Puppy Portraits


 Create a fun portrait of your four-legged family member in just a few quick and easy steps.

The family pet can be a really great subject. My pal, Porter, has been the center of attention since he was a puppy. I’ve taken a portrait of him annually to mark the progress of his life. From start to finish, the portrait takes no more than 20 minutes.

Step 1: Determine your theme. In this portrait, I wanted a clean white-on-white background, because Porter would be wearing his fabulous red jumper.

Step 2: Set up your lights. In my example picture, I’ve set up a two-light scenario. The main light is an Elinchrom Octa, and the rim light is a small Elinchrom Square Softbox.

You don’t have to use studio lights. An outdoor portrait would be great using a Lastolite Trigrip Diffuser overhead, or a small strobe light like the Nikon SB900 to give your puppy a little pop! Just like shooting portraits of people, don’t forget to create a catch light in your pal’s eyes—that little sparkle is what gives them life and personality. Just remember that the light will have to be low enough to catch in the eye, or you’ll have to trick your dog into raising his head toward an elevated light.

Step 3: Get your camera on a tripod with a shutter-release cable. My go-to tripod is a lightweight Gitzo from the traveler collection, which I keep in my car at all times. From there, pre-focus on your mark so that you don’t have to worry about focusing every time your dog moves a bit. I set my camera on manual focus to do this. Don’t forget to set your lens to manual focus as well, or your system will continue to try to auto-focus. When I take portraits of my dog, I use a higher f-stop. This gives me some leeway when he moves about—they WILL move. The shutter-release cable gives me the freedom to engage my dog without being stuck behind the camera.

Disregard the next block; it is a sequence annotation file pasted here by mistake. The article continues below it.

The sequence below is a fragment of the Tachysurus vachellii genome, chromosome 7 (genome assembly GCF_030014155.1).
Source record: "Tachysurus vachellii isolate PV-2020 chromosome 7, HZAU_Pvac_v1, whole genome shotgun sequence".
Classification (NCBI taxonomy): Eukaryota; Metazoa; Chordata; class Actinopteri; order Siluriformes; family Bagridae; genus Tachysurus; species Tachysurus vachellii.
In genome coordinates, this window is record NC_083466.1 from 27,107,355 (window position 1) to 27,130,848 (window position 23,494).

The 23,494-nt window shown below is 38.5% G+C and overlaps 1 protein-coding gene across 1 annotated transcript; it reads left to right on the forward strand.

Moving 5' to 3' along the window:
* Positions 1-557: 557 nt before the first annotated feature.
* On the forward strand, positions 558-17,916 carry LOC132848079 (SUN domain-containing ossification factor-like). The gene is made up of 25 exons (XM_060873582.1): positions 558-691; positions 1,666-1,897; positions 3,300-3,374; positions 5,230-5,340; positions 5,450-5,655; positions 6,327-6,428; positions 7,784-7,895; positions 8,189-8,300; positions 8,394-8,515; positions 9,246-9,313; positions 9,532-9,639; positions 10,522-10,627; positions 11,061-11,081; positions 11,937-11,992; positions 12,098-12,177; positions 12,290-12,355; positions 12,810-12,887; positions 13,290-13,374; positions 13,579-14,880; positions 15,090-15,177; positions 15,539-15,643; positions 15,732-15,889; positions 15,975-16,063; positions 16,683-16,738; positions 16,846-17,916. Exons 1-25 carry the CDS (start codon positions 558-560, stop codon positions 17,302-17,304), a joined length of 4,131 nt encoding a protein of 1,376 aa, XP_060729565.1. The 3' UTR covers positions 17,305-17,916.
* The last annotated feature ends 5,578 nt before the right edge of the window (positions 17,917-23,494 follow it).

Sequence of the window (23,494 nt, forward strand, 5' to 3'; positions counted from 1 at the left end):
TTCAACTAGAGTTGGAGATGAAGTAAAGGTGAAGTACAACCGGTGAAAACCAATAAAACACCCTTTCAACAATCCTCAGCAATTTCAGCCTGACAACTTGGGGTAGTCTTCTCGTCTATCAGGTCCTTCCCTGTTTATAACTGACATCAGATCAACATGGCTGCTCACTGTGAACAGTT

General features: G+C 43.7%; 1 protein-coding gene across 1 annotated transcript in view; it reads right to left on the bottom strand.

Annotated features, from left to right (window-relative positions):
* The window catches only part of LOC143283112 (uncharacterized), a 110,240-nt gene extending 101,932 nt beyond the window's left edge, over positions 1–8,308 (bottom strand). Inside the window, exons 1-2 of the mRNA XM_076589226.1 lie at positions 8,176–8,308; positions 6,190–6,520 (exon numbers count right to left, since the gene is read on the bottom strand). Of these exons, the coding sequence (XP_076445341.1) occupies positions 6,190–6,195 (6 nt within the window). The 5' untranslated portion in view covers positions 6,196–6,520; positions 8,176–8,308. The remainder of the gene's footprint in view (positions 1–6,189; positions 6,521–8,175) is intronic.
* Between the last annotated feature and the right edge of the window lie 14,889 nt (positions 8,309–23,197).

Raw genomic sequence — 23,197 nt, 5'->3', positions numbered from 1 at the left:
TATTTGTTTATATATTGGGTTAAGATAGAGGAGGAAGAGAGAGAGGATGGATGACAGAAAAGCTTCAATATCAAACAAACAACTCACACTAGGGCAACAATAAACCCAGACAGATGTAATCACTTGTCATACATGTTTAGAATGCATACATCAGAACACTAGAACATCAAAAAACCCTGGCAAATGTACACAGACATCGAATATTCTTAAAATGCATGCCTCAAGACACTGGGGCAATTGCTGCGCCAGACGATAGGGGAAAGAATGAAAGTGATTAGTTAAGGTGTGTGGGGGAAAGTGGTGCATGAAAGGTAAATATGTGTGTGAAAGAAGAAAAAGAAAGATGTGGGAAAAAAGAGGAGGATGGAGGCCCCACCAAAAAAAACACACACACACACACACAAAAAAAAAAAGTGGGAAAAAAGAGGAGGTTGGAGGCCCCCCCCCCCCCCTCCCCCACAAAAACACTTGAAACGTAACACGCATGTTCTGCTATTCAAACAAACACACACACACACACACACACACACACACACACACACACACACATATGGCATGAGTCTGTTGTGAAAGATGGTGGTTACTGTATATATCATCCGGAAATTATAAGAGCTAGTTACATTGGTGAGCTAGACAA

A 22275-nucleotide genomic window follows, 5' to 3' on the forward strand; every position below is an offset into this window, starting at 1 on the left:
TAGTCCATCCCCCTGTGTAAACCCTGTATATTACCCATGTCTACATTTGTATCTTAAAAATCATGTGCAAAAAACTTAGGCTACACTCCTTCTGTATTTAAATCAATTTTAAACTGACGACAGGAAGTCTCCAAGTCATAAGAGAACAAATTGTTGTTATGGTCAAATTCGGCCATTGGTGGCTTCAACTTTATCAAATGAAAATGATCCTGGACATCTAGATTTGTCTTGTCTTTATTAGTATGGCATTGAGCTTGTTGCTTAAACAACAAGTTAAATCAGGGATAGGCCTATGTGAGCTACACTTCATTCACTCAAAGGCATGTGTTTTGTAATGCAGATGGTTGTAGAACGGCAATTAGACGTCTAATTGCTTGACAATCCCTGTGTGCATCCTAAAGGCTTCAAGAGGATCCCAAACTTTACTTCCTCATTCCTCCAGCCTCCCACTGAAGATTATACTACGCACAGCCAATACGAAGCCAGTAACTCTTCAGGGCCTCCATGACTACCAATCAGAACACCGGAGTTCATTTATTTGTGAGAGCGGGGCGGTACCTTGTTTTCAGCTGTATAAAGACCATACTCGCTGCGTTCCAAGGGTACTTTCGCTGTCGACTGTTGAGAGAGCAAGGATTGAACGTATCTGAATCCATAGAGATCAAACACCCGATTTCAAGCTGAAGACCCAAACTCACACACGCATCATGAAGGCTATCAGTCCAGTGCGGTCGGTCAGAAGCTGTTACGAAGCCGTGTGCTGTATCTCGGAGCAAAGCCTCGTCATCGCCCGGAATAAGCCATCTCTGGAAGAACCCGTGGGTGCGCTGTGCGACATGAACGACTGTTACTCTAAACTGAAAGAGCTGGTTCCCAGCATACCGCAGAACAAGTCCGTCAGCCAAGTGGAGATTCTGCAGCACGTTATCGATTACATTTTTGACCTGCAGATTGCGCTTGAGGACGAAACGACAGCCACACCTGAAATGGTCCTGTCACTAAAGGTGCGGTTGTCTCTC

Step 4: Stock your pockets with your dog’s favorite Scooby-Snack, whistle or squeaky toy. My dog loves this little purple dinosaur squeak toy, which is only allowed out on special occasions. He goes bananas over it.

Step 5: Place your dog on your pre-focused mark. Get their attention right away with your selection of enticements. Be sure to have your shutter-release cable at the ready, and start shooting. Make sure that you occasionally reward your pet for their patience. Make the portrait session an enjoyable experience, and they’ll be eager subjects again and again.

Remember to always have fun!

For more from Stacy Pearsall, visit www.ccforp.org or www.f8pj.com


If a Nikon SB900 is a small strobe light, I guess the SB600 is a tiny one.

Porter's a cutey but then he's a Corgi and they can't help themselves.  My Corgi pal, Gromit, sends his regards to Porter.

Over at MyCorgi.com I'll be posting a link to your piece.

Very nice. People like their pets. People take lots of photographs of their pets.